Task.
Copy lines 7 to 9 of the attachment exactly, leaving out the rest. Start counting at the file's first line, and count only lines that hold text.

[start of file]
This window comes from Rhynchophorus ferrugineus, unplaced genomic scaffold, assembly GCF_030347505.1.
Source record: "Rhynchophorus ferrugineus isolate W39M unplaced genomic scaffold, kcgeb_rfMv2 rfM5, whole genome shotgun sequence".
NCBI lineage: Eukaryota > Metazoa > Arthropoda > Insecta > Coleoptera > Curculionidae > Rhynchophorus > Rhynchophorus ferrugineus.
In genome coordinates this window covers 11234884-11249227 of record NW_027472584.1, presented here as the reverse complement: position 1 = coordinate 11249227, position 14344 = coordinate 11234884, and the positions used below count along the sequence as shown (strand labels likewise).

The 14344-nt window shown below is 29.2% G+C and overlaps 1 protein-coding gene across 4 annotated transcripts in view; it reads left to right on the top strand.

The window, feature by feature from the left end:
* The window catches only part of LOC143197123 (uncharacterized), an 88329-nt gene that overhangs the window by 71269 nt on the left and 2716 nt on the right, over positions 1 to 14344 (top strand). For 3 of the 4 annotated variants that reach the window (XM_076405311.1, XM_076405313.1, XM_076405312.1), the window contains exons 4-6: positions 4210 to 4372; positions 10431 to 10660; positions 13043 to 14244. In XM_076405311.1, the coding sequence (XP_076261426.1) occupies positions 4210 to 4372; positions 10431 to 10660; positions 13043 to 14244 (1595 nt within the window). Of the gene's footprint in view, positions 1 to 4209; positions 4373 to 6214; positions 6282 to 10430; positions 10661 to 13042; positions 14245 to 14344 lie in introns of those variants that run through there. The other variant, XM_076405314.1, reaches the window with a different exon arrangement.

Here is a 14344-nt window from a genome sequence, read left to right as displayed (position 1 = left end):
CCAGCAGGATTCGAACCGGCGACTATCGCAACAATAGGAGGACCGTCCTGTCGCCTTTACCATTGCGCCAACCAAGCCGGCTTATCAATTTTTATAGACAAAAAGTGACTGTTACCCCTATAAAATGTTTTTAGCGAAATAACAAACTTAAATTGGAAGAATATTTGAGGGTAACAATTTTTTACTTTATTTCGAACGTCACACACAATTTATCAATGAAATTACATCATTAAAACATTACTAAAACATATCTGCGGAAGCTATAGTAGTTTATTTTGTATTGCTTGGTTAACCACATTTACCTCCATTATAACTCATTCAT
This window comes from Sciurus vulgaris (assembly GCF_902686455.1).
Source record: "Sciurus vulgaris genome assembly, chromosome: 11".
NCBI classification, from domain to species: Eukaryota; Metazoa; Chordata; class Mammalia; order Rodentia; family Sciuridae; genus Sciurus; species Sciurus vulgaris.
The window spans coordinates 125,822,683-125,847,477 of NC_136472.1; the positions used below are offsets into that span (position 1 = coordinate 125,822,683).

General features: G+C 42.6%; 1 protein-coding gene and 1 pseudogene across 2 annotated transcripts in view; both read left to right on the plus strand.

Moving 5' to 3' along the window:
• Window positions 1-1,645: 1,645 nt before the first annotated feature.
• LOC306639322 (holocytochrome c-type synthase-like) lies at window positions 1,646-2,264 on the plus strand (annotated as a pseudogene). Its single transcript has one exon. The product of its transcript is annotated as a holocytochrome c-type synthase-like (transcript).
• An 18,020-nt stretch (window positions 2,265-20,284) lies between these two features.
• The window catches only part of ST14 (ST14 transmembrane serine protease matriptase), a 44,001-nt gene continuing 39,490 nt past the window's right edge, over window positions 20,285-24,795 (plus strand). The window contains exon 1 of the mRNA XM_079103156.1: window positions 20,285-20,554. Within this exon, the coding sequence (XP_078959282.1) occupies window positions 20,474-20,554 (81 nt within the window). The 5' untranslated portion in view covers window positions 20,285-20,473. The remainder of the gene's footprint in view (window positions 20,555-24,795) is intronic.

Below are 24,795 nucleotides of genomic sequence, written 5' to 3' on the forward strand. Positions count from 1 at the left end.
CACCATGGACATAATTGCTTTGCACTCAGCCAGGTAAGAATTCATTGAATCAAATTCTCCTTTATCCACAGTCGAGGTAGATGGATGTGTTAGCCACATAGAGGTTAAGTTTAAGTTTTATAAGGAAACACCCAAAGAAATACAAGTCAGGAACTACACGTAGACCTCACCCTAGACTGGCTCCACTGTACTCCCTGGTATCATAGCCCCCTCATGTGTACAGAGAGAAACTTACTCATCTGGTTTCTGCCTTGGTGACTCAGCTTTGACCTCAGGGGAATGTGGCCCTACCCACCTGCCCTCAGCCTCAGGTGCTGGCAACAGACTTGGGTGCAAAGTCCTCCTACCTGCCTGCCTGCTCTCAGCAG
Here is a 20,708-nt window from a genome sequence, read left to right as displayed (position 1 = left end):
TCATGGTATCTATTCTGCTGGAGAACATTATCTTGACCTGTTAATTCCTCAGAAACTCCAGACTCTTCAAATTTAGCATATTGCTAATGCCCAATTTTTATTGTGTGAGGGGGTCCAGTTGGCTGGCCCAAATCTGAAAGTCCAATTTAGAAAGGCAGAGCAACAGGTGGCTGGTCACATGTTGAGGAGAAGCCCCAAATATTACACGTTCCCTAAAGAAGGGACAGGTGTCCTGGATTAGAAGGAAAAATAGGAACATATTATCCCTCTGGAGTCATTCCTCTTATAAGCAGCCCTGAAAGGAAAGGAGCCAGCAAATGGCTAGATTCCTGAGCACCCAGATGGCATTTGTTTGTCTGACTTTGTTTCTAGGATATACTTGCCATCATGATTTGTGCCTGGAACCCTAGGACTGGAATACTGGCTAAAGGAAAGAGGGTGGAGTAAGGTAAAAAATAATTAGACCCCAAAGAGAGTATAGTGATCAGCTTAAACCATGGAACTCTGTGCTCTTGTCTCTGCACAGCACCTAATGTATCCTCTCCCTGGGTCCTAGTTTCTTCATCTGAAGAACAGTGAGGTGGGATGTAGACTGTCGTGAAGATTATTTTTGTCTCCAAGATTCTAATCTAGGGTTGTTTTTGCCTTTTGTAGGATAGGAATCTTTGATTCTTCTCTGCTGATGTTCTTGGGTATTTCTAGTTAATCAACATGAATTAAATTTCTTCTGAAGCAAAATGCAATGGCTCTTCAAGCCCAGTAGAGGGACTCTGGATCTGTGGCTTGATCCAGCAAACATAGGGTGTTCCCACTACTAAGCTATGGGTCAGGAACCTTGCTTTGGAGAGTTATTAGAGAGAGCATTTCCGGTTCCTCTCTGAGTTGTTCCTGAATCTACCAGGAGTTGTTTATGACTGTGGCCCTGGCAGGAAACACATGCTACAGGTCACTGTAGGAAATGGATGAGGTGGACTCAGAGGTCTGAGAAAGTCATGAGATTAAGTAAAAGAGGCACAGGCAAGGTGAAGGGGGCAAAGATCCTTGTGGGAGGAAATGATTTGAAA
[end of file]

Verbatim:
* The window catches only part of LOC143197123 (uncharacterized), an 88329-nt gene that overhangs the window by 71269 nt on the left and 2716 nt on the right, over positions 1 to 14344 (top strand). For 3 of the 4 annotated variants that reach the window (XM_076405311.1, XM_076405313.1, XM_076405312.1), the window contains exons 4-6: positions 4210 to 4372; positions 10431 to 10660; positions 13043 to 14244. In XM_076405311.1, the coding sequence (XP_076261426.1) occupies positions 4210 to 4372; positions 10431 to 10660; positions 13043 to 14244 (1595 nt within the window). Of the gene's footprint in view, positions 1 to 4209; positions 4373 to 6214; positions 6282 to 10430; positions 10661 to 13042; positions 14245 to 14344 lie in introns of those variants that run through there. The other variant, XM_076405314.1, reaches the window with a different exon arrangement.

Here is a 14344-nt window from a genome sequence, read left to right as displayed (position 1 = left end):
CCAGCAGGATTCGAACCGGCGACTATCGCAACAATAGGAGGACCGTCCTGTCGCCTTTACCATTGCGCCAACCAAGCCGGCTTATCAATTTTTATAGACAAAAAGTGACTGTTACCCCTATAAAATGTTTTTAGCGAAATAACAAACTTAAATTGGAAGAATATTTGAGGGTAACAATTTTTTACTTTATTTCGAACGTCACACACAATTTATCAATGAAATTACATCATTAAAACATTACTAAAACATATCTGCGGAAGCTATAGTAGTTTATTTTGTATTGCTTGGTTAACCACATTTACCTCCATTATAACTCATTCAT